If you want to do great work, find a great teacher!

July 08, 2006

The Chemical Bond

Linus Pauling, The Shared-Electron Chemical Bond, 1928

Molecules are created by two basic kinds of bonds between atoms. In polar bonds, atoms with net positive charges attract atoms with net negative charges. This often occurs when a neutral atom loses an electron to another neutral atom. Although easily understood by early chemists (who already knew about electrical attraction and repulsion), polar bonds are weaker and have fewer interesting properties than non-polar bonds.

The discovery of the electron and Rutherford's discovery of the nucleus helped clarify what was going on in non-polar bonds: two atoms actually approach closely enough for electrons between the atoms to attract both nuclei. The electrons are effectively shared by both atoms. (Polar and non-polar bonds are actually the end-points of a scale. Real bonds are usually some mixture of sharing electrons and atom/atom attraction, as with H2O, where the Oxygen atom has a stronger grip on the shared electrons than the Hydrogen atoms, meaning that the O end has a slight negative charge and the H ends have a slight positive charge.)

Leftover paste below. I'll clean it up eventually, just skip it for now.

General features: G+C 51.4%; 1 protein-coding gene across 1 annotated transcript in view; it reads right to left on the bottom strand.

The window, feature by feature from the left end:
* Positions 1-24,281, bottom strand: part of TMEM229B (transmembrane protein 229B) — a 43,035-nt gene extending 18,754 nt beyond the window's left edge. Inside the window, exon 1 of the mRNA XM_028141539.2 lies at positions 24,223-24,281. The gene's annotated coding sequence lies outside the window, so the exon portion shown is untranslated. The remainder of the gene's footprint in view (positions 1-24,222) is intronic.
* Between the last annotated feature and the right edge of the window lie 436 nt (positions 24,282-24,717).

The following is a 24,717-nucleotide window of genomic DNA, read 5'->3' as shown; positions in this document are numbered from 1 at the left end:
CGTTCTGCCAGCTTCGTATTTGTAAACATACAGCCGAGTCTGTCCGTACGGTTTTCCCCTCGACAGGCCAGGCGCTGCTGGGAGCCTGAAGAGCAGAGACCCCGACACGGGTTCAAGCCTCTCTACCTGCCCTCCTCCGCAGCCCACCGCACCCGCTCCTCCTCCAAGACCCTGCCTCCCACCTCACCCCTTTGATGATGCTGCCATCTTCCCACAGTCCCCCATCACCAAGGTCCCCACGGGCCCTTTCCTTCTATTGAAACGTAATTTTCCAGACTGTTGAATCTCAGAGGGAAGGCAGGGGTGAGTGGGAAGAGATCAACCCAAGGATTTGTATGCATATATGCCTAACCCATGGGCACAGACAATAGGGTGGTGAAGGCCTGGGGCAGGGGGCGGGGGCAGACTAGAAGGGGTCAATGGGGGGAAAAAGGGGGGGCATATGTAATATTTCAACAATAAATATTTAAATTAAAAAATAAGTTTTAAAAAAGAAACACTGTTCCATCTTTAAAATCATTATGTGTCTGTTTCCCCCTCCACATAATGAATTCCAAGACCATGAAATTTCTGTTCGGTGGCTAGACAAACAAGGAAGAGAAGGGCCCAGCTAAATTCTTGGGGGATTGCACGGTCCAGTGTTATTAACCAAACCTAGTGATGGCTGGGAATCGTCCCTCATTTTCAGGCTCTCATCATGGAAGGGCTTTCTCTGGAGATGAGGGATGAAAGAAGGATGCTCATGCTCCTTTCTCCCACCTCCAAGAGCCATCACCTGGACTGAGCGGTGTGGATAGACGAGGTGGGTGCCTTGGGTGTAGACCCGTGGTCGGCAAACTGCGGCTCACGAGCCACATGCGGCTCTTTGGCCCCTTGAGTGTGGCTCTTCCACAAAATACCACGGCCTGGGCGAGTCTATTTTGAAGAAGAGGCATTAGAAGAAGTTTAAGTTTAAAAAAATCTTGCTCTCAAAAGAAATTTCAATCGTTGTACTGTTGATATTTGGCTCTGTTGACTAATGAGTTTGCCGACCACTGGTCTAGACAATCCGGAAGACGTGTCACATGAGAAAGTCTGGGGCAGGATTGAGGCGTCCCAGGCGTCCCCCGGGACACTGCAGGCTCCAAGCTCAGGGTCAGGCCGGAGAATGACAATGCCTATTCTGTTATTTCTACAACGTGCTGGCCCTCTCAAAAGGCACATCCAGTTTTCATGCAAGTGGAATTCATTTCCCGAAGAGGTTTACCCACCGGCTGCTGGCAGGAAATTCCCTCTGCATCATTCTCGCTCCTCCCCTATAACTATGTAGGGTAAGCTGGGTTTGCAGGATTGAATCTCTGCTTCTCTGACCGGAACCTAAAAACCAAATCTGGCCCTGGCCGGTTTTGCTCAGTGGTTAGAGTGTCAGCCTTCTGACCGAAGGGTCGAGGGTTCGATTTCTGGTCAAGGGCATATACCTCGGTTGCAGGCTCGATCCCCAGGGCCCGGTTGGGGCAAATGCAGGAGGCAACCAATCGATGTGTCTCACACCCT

Between 1913 and 1928, Bohr's quantum model of the atom aquired a lot more detail and complexity. In particular, it was discovered that only certain numbers of electrons can co-exist at each energy level: 2 at the lowest energy level, 8 on the 2nd and 3rd lowest energy levels, and 18 in the next few levels. This is, in fact, the reason that the periodic table's first five rows contain 2, 8, 8, 18, and 18 elements, respectively.